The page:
Publication Abstract Display
Type: Published Manuscript
Title: Neurocognitive impairment is worse in HIV/HCV-coinfected individuals with liver dysfunction.
Authors: Barokar J, McCutchan A, Deutsch R, Tang B, Cherner M, Bharti AR
Year: 2019
Publication: Journal of Neurovirology
Volume: 25 Issue: 6 Pages: 792-799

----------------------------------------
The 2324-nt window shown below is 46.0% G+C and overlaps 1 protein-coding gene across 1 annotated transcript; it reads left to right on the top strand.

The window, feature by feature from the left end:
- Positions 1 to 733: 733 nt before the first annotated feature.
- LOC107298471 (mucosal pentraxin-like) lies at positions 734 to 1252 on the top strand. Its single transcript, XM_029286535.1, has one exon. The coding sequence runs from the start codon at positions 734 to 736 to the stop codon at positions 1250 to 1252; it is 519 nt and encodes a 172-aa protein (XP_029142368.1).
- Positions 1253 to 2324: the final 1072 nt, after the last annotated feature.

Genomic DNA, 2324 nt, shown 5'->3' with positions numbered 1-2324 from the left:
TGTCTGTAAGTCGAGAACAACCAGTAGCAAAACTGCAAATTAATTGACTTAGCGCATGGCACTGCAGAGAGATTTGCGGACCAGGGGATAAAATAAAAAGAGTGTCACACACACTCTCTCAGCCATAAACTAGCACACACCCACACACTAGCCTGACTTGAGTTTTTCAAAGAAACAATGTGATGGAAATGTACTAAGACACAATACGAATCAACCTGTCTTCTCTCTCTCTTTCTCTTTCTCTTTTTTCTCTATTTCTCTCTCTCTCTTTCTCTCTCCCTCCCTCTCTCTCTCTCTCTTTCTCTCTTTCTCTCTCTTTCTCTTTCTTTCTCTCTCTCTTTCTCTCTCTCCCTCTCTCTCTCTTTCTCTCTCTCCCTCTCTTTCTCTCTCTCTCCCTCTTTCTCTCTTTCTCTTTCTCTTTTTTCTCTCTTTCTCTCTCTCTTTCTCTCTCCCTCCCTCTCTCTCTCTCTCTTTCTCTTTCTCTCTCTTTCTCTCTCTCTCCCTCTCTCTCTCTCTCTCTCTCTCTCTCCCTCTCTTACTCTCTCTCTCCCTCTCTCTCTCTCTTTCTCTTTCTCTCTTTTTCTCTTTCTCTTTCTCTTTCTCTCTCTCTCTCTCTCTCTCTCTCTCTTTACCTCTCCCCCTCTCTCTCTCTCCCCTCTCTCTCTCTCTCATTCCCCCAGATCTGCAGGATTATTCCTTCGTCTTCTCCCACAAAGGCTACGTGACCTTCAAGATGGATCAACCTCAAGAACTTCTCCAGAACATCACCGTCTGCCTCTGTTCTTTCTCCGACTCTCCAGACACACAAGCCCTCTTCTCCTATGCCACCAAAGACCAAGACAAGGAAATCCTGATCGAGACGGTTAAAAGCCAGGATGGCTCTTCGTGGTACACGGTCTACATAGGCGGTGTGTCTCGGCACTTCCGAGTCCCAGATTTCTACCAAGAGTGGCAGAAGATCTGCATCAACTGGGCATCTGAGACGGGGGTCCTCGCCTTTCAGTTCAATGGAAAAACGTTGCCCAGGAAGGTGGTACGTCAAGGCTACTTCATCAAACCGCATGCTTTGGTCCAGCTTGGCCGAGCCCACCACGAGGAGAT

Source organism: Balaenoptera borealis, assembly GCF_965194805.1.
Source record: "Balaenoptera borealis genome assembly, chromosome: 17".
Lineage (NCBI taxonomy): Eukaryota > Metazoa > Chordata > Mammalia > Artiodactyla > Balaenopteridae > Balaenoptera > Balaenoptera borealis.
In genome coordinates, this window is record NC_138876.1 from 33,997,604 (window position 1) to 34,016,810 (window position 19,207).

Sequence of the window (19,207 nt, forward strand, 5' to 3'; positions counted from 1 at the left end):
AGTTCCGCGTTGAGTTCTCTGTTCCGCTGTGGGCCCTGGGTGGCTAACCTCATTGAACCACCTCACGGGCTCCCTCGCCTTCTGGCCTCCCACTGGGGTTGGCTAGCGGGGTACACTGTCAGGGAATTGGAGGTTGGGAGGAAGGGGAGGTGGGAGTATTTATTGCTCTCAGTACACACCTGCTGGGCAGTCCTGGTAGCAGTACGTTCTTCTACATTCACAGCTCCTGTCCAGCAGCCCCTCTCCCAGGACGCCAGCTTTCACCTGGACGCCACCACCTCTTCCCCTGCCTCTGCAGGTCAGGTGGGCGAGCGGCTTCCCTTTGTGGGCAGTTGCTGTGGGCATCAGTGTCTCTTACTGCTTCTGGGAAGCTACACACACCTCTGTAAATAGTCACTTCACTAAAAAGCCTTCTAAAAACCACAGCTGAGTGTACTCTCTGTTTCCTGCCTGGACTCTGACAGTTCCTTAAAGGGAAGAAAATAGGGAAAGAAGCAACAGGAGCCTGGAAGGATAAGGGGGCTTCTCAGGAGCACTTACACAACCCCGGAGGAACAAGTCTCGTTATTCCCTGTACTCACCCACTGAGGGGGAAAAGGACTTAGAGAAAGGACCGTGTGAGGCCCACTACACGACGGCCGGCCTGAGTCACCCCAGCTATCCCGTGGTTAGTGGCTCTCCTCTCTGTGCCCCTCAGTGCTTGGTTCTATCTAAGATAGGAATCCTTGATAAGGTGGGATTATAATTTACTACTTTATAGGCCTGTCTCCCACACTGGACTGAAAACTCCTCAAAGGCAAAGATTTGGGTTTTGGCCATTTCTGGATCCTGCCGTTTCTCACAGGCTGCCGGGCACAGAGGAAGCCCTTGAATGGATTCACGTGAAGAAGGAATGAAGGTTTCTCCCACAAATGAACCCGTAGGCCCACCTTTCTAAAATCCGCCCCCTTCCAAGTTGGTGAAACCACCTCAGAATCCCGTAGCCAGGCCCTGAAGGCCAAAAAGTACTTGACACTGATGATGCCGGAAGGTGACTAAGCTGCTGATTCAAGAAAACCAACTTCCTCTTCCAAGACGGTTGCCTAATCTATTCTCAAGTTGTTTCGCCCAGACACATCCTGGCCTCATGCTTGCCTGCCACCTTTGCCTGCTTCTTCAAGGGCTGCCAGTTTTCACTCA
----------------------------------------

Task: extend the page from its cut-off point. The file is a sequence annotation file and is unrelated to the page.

Abstract:Infections with HIV and hepatitis C virus (HCV) can individually and jointly contribute to neurocognitive impairment (NCI). Rates of NCI in HIV/HCV-coinfected persons range from 40 to 63% but its correlates have not been described. In this study, we examined HIV/HCV-coinfected adults on antiretroviral therapy (ART) with undetectable HIV RNA in blood (n = 412) who were assessed using a comprehensive neuropsychological test battery. Demographics, host and viral biomarkers, and markers of liver dysfunction were compared between impaired (n = 198) and unimpaired (n = 214) participants using logistic regression. The cohort was predominantly middle-aged men, half of whom (48%) had NCI. The odds of NCI increased by almost two-fold when serum albumin was < 4 g/dL, 1.7-fold when alanine aminotransferase (ALT) levels were > 50 IU/L, and 2.2-fold with every unit increase in log10 AST to Platelet Ratio Index (APRI). These readily available clinical biomarkers of NCI measure hepatic injury and/or dysfunction, suggesting a mechanism for the effects of HCV infection on NCI. They may identify patients at increased risk of NCI who could be prioritized for early initiation of HCV treatment to protect or improve cognition.

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